Debt—it’s become as normal as waking up in the morning and brushing your teeth. But just because debt is “normal” doesn’t mean it’s good for you. The truth is, we hate debt around here because of all the problems it causes.
Debt robs your present and steals from your future. Debt keeps you stuck in a cycle that makes it impossible to build wealth. And debt can weigh you down so much you can’t see a way out.
But even though debt comes with all that baggage, people still make all sorts of excuses for staying in debt instead of taking steps to become debt-free. And spoiler alert, all of them are bogus. Don’t fall for any of these 12 lies that keep people in debt:
1. Lie: Debt is normal (or even helpful).
Like we said, it’s totally normal to have debt hanging around your neck. Don’t believe us? A shocking 77% of Americans have some type of debt—that’s nearly 8 out of every 10 people!1 And how many times have you heard one of these money myths:
You need to have a good credit score! (No, you don’t.)
There are good debts—and tax benefits! (No, there really aren’t.)
Those are straight-up lies about money that the toxic culture is shoving down our throats. What’s so great about owing money to somebody? Nothing!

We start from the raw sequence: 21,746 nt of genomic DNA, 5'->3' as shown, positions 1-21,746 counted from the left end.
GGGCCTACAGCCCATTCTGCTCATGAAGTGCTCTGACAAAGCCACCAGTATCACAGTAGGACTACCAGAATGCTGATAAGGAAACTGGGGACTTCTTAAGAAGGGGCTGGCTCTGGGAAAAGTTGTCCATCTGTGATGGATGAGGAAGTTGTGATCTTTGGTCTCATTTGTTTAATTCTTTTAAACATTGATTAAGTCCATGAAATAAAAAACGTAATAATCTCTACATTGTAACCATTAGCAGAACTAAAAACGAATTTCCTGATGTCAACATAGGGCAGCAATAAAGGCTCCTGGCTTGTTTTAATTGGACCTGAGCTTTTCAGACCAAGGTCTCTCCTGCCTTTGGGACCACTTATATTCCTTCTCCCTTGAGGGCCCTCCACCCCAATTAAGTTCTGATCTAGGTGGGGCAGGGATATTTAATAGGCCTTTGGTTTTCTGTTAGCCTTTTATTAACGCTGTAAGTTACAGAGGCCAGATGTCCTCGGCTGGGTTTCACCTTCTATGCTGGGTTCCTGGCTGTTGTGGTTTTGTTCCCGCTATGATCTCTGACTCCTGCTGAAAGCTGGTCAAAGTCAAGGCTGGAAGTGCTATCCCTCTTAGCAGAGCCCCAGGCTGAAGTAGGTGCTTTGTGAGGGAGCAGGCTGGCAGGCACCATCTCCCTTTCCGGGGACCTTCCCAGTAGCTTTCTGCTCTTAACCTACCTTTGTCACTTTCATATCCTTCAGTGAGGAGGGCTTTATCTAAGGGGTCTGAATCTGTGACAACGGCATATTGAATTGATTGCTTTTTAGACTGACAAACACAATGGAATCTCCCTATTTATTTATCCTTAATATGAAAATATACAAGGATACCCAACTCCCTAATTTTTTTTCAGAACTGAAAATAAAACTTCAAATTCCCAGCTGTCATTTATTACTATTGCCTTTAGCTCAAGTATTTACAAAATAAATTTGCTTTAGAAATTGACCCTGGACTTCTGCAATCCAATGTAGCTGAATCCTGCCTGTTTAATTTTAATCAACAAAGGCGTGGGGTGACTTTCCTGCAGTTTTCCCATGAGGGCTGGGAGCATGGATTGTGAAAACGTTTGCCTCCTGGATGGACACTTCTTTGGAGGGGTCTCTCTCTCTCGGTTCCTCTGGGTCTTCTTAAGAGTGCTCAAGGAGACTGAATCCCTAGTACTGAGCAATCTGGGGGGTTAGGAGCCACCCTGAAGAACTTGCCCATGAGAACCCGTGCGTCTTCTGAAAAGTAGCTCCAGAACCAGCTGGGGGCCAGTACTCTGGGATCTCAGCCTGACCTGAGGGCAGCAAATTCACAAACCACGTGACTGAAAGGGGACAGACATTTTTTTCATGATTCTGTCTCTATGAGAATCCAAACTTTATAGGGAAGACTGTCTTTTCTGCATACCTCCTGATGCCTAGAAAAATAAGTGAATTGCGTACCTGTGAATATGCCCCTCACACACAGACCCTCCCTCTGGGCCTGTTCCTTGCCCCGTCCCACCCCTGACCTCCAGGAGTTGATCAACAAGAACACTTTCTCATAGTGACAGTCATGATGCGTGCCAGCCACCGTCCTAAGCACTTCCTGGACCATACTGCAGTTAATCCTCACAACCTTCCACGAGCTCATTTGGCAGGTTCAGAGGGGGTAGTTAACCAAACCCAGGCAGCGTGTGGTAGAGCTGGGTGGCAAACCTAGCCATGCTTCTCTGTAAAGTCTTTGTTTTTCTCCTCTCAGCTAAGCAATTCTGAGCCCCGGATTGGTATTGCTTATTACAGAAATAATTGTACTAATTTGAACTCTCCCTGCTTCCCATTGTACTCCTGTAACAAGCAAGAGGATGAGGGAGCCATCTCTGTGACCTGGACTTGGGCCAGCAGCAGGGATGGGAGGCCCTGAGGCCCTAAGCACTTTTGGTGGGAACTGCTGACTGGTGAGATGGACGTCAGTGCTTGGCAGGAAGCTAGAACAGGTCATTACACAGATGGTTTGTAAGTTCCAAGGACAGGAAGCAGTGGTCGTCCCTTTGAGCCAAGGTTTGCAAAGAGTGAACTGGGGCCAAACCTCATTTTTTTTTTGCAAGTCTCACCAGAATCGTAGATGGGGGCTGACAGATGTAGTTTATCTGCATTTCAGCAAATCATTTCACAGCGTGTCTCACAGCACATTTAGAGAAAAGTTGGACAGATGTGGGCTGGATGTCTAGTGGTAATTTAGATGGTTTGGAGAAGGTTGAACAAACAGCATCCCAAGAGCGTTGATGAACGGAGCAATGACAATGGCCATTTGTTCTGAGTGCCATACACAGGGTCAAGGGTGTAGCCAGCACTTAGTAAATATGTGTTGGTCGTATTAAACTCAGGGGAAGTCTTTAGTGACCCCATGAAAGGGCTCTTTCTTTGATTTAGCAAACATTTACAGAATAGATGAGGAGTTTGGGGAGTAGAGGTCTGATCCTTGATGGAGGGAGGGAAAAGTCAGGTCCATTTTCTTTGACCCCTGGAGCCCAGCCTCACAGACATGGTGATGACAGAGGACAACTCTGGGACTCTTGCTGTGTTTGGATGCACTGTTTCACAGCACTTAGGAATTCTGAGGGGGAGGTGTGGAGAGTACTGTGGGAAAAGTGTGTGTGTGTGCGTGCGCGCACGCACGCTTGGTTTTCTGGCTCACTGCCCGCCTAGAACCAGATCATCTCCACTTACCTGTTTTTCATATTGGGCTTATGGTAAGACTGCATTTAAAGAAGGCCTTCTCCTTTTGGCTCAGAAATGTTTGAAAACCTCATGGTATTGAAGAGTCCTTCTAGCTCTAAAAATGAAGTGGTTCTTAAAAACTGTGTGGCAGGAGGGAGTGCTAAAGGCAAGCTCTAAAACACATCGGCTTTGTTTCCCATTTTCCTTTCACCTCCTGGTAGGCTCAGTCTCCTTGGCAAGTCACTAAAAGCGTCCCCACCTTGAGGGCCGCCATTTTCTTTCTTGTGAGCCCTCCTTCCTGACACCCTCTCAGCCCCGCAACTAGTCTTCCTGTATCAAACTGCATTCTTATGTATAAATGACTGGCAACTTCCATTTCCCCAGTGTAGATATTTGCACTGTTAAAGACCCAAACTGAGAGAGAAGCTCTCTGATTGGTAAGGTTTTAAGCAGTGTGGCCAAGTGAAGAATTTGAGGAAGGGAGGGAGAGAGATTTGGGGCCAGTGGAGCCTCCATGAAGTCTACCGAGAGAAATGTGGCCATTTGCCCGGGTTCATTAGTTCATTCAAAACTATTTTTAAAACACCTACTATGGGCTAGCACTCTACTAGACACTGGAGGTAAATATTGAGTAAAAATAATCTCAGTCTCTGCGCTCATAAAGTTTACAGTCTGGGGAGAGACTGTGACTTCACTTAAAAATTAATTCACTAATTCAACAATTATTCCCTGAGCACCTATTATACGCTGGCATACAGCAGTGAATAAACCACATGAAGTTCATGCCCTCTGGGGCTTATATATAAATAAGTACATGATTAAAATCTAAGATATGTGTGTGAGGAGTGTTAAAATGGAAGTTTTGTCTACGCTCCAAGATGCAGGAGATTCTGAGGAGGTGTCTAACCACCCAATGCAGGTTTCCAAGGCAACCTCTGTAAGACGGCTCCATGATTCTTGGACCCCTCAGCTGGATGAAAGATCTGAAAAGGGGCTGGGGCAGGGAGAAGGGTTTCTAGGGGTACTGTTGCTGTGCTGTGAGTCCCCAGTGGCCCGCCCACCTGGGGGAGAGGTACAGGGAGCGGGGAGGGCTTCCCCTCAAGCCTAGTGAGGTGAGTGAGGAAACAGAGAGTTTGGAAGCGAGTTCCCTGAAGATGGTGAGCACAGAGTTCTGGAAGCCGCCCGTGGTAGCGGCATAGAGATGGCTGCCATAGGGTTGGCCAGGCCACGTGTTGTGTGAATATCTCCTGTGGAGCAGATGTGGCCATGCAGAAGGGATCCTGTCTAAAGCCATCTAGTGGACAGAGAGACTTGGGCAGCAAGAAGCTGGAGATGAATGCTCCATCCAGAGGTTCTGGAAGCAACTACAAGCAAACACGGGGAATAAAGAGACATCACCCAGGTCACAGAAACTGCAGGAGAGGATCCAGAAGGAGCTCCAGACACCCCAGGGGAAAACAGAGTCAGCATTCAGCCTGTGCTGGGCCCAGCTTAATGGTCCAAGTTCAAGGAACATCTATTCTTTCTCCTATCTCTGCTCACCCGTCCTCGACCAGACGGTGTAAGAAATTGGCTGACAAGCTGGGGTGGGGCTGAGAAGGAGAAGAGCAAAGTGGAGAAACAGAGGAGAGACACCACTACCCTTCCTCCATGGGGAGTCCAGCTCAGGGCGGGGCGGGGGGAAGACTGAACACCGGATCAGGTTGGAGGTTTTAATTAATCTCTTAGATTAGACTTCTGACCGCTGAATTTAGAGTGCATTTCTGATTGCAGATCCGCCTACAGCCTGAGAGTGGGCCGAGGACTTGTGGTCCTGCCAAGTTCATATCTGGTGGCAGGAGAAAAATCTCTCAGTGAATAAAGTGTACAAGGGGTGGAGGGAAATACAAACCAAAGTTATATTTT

And if you think it’s easy to stay on top of your debt, our research shows that 1 in 5 Americans have fallen deeper into debt since June of 2022. That’s not staying on top. That’s being buried alive.
Living in debt kills the American Dream. Don’t you want to start living your dreams sooner?
Hey—here’s some honest-to-goodness good news: You can! Seriously. Just be ready to be different. If being in debt is normal, choose to be weird.
2. Lie: I have plenty of time to plan for my financial future.
It’s easy to tell yourself you have lots of time before you need to plan for your later years. But you shouldn’t put off being responsible with money or building a secure future. And when you’re in debt, you’re doing both of those things. As you continue to pay for your past, you can’t firm up your future—or even your present!
Stop saying “one day” and start moving forward—today! That means following the 7 Baby Steps. Get yourself $1,000 in the bank as a starter emergency fund. Then use the debt snowball method to pay off your debt once and for all! You’ll finally have your entire income back in your hands, to build security and wealth by saving up a full emergency fund, investing and paying off your mortgage.
Don't fall for the "I have plenty of time" lie. Start planning your financial future now so by Baby Step 7, you're living the life you've always wanted!
3. Lie: You don’t make enough money to live debt-free.
Whether it takes you six months or six years, paying off your debt is possible no matter what your income looks like. Of course, making more money will help you get out of debt faster. The great news is, you can increase your income right now,